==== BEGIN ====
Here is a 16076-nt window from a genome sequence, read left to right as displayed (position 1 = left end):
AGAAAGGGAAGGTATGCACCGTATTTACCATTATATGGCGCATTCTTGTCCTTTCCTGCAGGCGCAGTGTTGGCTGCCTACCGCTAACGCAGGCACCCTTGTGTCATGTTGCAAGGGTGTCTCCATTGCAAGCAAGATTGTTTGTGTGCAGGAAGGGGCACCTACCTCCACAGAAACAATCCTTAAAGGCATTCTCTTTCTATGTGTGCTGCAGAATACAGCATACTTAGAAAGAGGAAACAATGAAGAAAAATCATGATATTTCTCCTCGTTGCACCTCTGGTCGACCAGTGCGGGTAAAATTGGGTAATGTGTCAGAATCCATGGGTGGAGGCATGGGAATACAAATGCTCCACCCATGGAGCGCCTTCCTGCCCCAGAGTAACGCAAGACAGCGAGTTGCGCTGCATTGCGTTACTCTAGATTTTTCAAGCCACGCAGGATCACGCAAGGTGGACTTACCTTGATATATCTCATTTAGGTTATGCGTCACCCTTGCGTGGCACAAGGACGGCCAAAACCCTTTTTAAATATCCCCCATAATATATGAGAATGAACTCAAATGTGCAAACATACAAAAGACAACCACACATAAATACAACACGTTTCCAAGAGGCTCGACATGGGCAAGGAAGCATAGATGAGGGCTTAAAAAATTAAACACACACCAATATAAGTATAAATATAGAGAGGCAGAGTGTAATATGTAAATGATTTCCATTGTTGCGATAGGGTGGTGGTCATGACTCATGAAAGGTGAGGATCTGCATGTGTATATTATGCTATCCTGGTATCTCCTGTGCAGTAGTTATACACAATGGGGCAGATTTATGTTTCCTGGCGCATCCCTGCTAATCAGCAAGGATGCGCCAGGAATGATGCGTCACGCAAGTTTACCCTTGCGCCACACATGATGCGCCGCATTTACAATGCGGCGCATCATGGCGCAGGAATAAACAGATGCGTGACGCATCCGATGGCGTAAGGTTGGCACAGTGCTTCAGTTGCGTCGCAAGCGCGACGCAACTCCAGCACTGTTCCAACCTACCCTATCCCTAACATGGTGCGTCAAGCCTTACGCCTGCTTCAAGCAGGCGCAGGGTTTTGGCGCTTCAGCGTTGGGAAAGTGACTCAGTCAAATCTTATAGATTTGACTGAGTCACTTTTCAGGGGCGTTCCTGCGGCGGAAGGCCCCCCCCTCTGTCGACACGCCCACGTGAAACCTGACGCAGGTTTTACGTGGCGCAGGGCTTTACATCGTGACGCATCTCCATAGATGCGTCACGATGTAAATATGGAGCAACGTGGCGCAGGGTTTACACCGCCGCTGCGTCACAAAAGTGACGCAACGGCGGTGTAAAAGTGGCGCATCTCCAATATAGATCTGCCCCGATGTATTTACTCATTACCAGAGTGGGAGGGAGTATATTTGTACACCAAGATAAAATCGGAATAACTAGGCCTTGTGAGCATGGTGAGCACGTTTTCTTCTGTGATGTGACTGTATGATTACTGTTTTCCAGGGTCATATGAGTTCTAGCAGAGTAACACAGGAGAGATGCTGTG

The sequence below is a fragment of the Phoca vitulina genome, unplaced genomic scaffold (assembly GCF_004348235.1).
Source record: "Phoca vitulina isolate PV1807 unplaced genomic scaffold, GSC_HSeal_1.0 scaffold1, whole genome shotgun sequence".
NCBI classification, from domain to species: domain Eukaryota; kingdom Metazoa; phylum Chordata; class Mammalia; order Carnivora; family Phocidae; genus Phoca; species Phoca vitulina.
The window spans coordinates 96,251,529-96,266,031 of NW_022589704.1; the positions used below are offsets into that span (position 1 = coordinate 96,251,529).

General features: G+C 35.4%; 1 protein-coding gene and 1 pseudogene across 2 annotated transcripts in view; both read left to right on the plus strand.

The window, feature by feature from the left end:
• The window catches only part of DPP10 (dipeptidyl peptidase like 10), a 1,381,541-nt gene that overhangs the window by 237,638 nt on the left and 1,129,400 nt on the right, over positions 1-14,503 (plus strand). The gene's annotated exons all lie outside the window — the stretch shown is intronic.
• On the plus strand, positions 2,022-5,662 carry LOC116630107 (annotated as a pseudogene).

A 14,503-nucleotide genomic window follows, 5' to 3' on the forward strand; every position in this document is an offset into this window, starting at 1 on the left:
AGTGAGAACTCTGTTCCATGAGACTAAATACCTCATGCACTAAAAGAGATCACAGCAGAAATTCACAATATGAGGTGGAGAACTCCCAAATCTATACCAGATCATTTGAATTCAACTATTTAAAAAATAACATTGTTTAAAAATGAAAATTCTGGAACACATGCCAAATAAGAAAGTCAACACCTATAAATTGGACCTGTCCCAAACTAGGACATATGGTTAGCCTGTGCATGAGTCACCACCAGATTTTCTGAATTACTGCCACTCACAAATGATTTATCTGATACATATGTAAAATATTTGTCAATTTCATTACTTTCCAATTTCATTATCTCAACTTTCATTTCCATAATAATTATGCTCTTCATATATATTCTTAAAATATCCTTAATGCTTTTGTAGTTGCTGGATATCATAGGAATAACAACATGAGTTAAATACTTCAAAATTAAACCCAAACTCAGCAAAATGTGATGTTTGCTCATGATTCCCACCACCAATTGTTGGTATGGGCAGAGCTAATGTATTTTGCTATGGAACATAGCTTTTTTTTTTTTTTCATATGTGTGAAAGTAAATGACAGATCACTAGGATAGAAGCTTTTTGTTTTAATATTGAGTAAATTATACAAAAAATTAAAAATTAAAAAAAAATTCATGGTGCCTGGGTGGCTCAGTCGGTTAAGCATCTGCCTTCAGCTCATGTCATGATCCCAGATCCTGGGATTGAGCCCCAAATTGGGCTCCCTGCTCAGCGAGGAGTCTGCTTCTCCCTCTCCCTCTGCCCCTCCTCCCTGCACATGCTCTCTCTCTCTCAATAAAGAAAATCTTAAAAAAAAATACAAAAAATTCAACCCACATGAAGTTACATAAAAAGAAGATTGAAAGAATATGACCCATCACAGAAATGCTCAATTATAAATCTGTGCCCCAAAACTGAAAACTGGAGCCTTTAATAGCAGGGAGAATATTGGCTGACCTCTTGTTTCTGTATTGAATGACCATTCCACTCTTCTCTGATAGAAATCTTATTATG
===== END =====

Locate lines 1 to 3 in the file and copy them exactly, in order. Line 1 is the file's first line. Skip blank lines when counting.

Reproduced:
Here is a 16076-nt window from a genome sequence, read left to right as displayed (position 1 = left end):
AGAAAGGGAAGGTATGCACCGTATTTACCATTATATGGCGCATTCTTGTCCTTTCCTGCAGGCGCAGTGTTGGCTGCCTACCGCTAACGCAGGCACCCTTGTGTCATGTTGCAAGGGTGTCTCCATTGCAAGCAAGATTGTTTGTGTGCAGGAAGGGGCACCTACCTCCACAGAAACAATCCTTAAAGGCATTCTCTTTCTATGTGTGCTGCAGAATACAGCATACTTAGAAAGAGGAAACAATGAAGAAAAATCATGATATTTCTCCTCGTTGCACCTCTGGTCGACCAGTGCGGGTAAAATTGGGTAATGTGTCAGAATCCATGGGTGGAGGCATGGGAATACAAATGCTCCACCCATGGAGCGCCTTCCTGCCCCAGAGTAACGCAAGACAGCGAGTTGCGCTGCATTGCGTTACTCTAGATTTTTCAAGCCACGCAGGATCACGCAAGGTGGACTTACCTTGATATATCTCATTTAGGTTATGCGTCACCCTTGCGTGGCACAAGGACGGCCAAAACCCTTTTTAAATATCCCCCATAATATATGAGAATGAACTCAAATGTGCAAACATACAAAAGACAACCACACATAAATACAACACGTTTCCAAGAGGCTCGACATGGGCAAGGAAGCATAGATGAGGGCTTAAAAAATTAAACACACACCAATATAAGTATAAATATAGAGAGGCAGAGTGTAATATGTAAATGATTTCCATTGTTGCGATAGGGTGGTGGTCATGACTCATGAAAGGTGAGGATCTGCATGTGTATATTATGCTATCCTGGTATCTCCTGTGCAGTAGTTATACACAATGGGGCAGATTTATGTTTCCTGGCGCATCCCTGCTAATCAGCAAGGATGCGCCAGGAATGATGCGTCACGCAAGTTTACCCTTGCGCCACACATGATGCGCCGCATTTACAATGCGGCGCATCATGGCGCAGGAATAAACAGATGCGTGACGCATCCGATGGCGTAAGGTTGGCACAGTGCTTCAGTTGCGTCGCAAGCGCGACGCAACTCCAGCACTGTTCCAACCTACCCTATCCCTAACATGGTGCGTCAAGCCTTACGCCTGCTTCAAGCAGGCGCAGGGTTTTGGCGCTTCAGCGTTGGGAAAGTGACTCAGTCAAATCTTATAGATTTGACTGAGTCACTTTTCAGGGGCGTTCCTGCGGCGGAAGGCCCCCCCCTCTGTCGACACGCCCACGTGAAACCTGACGCAGGTTTTACGTGGCGCAGGGCTTTACATCGTGACGCATCTCCATAGATGCGTCACGATGTAAATATGGAGCAACGTGGCGCAGGGTTTACACCGCCGCTGCGTCACAAAAGTGACGCAACGGCGGTGTAAAAGTGGCGCATCTCCAATATAGATCTGCCCCGATGTATTTACTCATTACCAGAGTGGGAGGGAGTATATTTGTACACCAAGATAAAATCGGAATAACTAGGCCTTGTGAGCATGGTGAGCACGTTTTCTTCTGTGATGTGACTGTATGATTACTGTTTTCCAGGGTCATATGAGTTCTAGCAGAGTAACACAGGAGAGATGCTGTG

The sequence below is a fragment of the Phoca vitulina genome, unplaced genomic scaffold (assembly GCF_004348235.1).